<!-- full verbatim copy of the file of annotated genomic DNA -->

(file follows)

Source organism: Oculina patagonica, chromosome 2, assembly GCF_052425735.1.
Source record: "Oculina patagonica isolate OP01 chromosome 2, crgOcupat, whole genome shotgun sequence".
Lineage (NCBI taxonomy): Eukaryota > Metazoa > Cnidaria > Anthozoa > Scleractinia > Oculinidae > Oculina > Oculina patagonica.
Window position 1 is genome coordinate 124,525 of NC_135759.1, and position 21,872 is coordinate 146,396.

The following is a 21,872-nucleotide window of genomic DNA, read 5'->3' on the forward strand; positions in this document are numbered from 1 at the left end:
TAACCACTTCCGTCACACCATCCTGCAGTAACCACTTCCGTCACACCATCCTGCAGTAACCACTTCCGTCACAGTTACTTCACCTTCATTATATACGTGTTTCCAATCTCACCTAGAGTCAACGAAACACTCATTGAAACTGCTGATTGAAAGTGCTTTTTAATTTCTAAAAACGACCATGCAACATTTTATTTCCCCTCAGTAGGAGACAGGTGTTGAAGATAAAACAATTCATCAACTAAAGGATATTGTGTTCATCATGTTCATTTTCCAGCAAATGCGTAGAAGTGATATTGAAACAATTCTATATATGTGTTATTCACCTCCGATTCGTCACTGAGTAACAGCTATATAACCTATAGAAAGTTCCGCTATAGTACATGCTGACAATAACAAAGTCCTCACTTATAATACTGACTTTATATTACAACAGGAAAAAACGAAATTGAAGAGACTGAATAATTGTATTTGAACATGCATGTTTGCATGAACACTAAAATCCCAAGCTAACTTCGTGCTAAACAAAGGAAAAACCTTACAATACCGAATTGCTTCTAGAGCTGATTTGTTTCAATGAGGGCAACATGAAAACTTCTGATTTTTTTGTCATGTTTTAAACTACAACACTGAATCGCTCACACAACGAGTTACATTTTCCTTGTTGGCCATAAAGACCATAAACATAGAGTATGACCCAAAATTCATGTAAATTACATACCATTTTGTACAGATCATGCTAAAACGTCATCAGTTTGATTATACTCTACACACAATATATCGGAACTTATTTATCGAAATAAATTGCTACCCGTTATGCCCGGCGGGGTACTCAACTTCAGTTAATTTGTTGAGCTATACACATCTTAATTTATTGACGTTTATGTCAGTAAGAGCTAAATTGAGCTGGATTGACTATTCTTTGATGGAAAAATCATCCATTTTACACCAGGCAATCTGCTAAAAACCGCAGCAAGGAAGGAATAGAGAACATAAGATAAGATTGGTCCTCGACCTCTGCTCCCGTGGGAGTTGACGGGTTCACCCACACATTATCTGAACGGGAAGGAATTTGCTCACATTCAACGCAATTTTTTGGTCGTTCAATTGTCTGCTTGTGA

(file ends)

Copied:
Source organism: Oculina patagonica, chromosome 2, assembly GCF_052425735.1.
Source record: "Oculina patagonica isolate OP01 chromosome 2, crgOcupat, whole genome shotgun sequence".
Lineage (NCBI taxonomy): Eukaryota > Metazoa > Cnidaria > Anthozoa > Scleractinia > Oculinidae > Oculina > Oculina patagonica.
Window position 1 is genome coordinate 124,525 of NC_135759.1, and position 21,872 is coordinate 146,396.

The following is a 21,872-nucleotide window of genomic DNA, read 5'->3' on the forward strand; positions in this document are numbered from 1 at the left end:
TAACCACTTCCGTCACACCATCCTGCAGTAACCACTTCCGTCACACCATCCTGCAGTAACCACTTCCGTCACAGTTACTTCACCTTCATTATATACGTGTTTCCAATCTCACCTAGAGTCAACGAAACACTCATTGAAACTGCTGATTGAAAGTGCTTTTTAATTTCTAAAAACGACCATGCAACATTTTATTTCCCCTCAGTAGGAGACAGGTGTTGAAGATAAAACAATTCATCAACTAAAGGATATTGTGTTCATCATGTTCATTTTCCAGCAAATGCGTAGAAGTGATATTGAAACAATTCTATATATGTGTTATTCACCTCCGATTCGTCACTGAGTAACAGCTATATAACCTATAGAAAGTTCCGCTATAGTACATGCTGACAATAACAAAGTCCTCACTTATAATACTGACTTTATATTACAACAGGAAAAAACGAAATTGAAGAGACTGAATAATTGTATTTGAACATGCATGTTTGCATGAACACTAAAATCCCAAGCTAACTTCGTGCTAAACAAAGGAAAAACCTTACAATACCGAATTGCTTCTAGAGCTGATTTGTTTCAATGAGGGCAACATGAAAACTTCTGATTTTTTTGTCATGTTTTAAACTACAACACTGAATCGCTCACACAACGAGTTACATTTTCCTTGTTGGCCATAAAGACCATAAACATAGAGTATGACCCAAAATTCATGTAAATTACATACCATTTTGTACAGATCATGCTAAAACGTCATCAGTTTGATTATACTCTACACACAATATATCGGAACTTATTTATCGAAATAAATTGCTACCCGTTATGCCCGGCGGGGTACTCAACTTCAGTTAATTTGTTGAGCTATACACATCTTAATTTATTGACGTTTATGTCAGTAAGAGCTAAATTGAGCTGGATTGACTATTCTTTGATGGAAAAATCATCCATTTTACACCAGGCAATCTGCTAAAAACCGCAGCAAGGAAGGAATAGAGAACATAAGATAAGATTGGTCCTCGACCTCTGCTCCCGTGGGAGTTGACGGGTTCACCCACACATTATCTGAACGGGAAGGAATTTGCTCACATTCAACGCAATTTTTTGGTCGTTCAATTGTCTGCTTGTGA